Don't design games for YouTube - Bossa

Co-founder of Surgeon Simulator studio says virality is a side effect of novel design, not a goal in itself

Bossa Studios has benefitted tremendously from YouTube. The studio's gruesomely humorous Surgeon Simulator was a "poster child for Youtubers' engagement," Bossa co-founder Henrique Olifiers told Gamasutra, but he worries that developers might take the wrong lesson from the game's success.

"[I]t stands to reason that developers could design for the purpose of performing well with content creators on these platforms," Olifiers said. "But this is a red herring. Games are (and have always been) about players, gameplay, core mechanics -- all the things we have to get right to create a good playable experience."

Bossa's next game, I Am Bread, is also shaping up to be popular with YouTubers. Last month's reveal trailer has over a million views, and the game's premise--in which players guide a slice of bread awkwardly around a home that doubles as a physics sandbox--could lend itself to the same sort of viral success as Surgeon Simulator. However, Olifiers stresses that suitability for YouTube success was never the studio's goal.

"We did not design Surgeon Simulator or I Am Bread thinking 'we have to come up with something YouTubers will love and spread,'" Olifiers said. "The very nature of how we conceive our games through game jams would make such approach impossible; we just don't have the time to take this into account during the 48 hours we devote to come up with playable concepts."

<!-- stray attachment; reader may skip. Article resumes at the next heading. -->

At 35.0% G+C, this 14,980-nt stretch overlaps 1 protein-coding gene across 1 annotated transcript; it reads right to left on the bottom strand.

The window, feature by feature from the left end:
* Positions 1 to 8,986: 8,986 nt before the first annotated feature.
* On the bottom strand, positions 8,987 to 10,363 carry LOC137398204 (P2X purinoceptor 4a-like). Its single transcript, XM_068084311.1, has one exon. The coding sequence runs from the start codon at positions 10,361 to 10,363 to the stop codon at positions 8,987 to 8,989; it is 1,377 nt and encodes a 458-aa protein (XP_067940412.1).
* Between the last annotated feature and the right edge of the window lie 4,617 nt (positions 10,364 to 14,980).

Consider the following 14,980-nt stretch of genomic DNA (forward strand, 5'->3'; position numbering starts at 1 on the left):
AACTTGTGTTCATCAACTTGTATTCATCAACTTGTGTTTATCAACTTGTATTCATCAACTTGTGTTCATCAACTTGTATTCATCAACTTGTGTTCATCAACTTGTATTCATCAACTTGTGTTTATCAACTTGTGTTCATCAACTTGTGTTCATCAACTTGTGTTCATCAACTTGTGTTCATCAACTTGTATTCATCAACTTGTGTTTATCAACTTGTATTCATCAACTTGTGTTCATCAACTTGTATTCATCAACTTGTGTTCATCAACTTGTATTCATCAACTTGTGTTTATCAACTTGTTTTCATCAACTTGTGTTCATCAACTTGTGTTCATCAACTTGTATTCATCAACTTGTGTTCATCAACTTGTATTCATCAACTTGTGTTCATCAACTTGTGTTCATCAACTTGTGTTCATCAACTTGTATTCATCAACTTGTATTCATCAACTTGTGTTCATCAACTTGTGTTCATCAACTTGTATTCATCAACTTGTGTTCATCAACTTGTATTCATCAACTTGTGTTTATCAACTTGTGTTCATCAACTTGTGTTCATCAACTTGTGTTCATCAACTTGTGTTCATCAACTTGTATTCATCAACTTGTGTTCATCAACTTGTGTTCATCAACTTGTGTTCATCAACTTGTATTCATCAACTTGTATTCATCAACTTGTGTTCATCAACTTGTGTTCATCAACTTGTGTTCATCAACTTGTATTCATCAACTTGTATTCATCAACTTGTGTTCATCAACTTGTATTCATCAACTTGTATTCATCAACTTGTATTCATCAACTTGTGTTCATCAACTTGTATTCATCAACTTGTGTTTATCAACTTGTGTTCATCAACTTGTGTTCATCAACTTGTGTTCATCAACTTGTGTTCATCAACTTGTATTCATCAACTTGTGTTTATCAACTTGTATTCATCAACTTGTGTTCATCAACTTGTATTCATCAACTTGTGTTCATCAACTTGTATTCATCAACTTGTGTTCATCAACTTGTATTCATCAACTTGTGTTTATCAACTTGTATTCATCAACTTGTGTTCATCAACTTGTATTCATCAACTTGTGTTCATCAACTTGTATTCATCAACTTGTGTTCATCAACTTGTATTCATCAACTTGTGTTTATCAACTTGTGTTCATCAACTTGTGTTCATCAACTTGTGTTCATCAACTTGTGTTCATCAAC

Instead, Olifiers sees YouTube success as a sort of side effect of novel design. If a game eschews the expected and entrenched formulas of game design, it will naturally show better on social sharing services because people are attracted to something different from the norm.

"In my humble opinion," Olifiers said, "if one pursues YouTube success as a game design goal, one is starting from the wrong premise, just like most social games of yore were created to become viral by making use of shallow social media channels, sacrificing gameplay and fun factor in the process. We all know how that story ended."

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Latest comments (1)

Paul Johnson Managing Director / Lead code monkey, Rubicon Development5 years ago
We all know how that story ended
Indeed. All the parties involved made a shit ton of money, some even floated on the stock exchange.

Standing out from the crowd should always be a goal, and the best to do so is via gameplay. However good games die due to lack of visibility all the time, and I would very much suggest doing all you can to make it easy for tweeters, tubers and casters to spread your game around. Just don't make it the only feature!
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